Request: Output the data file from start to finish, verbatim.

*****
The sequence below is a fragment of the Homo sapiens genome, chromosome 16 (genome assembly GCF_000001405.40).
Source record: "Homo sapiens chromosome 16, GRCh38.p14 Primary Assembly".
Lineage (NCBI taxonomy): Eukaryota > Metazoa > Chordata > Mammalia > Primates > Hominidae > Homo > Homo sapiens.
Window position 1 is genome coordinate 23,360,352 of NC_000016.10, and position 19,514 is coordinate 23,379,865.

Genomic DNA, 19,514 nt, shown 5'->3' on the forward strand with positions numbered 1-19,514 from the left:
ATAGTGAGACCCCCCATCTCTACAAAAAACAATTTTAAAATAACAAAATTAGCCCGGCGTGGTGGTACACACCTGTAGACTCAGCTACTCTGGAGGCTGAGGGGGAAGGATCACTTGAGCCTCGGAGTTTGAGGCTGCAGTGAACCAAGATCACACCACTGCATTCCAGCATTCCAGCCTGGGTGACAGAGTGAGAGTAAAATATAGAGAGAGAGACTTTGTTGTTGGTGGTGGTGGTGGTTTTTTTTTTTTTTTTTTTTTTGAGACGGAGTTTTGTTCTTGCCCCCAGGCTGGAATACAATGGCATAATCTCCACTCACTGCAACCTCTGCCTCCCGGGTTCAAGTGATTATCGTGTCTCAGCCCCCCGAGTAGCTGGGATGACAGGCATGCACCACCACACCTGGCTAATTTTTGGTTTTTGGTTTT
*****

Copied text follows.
The sequence below is a fragment of the Homo sapiens genome, chromosome 16 (genome assembly GCF_000001405.40).
Source record: "Homo sapiens chromosome 16, GRCh38.p14 Primary Assembly".
Lineage (NCBI taxonomy): Eukaryota > Metazoa > Chordata > Mammalia > Primates > Hominidae > Homo > Homo sapiens.
Window position 1 is genome coordinate 23,360,352 of NC_000016.10, and position 19,514 is coordinate 23,379,865.

Genomic DNA, 19,514 nt, shown 5'->3' on the forward strand with positions numbered 1-19,514 from the left:
ATAGTGAGACCCCCCATCTCTACAAAAAACAATTTTAAAATAACAAAATTAGCCCGGCGTGGTGGTACACACCTGTAGACTCAGCTACTCTGGAGGCTGAGGGGGAAGGATCACTTGAGCCTCGGAGTTTGAGGCTGCAGTGAACCAAGATCACACCACTGCATTCCAGCATTCCAGCCTGGGTGACAGAGTGAGAGTAAAATATAGAGAGAGAGACTTTGTTGTTGGTGGTGGTGGTGGTTTTTTTTTTTTTTTTTTTTTTGAGACGGAGTTTTGTTCTTGCCCCCAGGCTGGAATACAATGGCATAATCTCCACTCACTGCAACCTCTGCCTCCCGGGTTCAAGTGATTATCGTGTCTCAGCCCCCCGAGTAGCTGGGATGACAGGCATGCACCACCACACCTGGCTAATTTTTGGTTTTTGGTTTT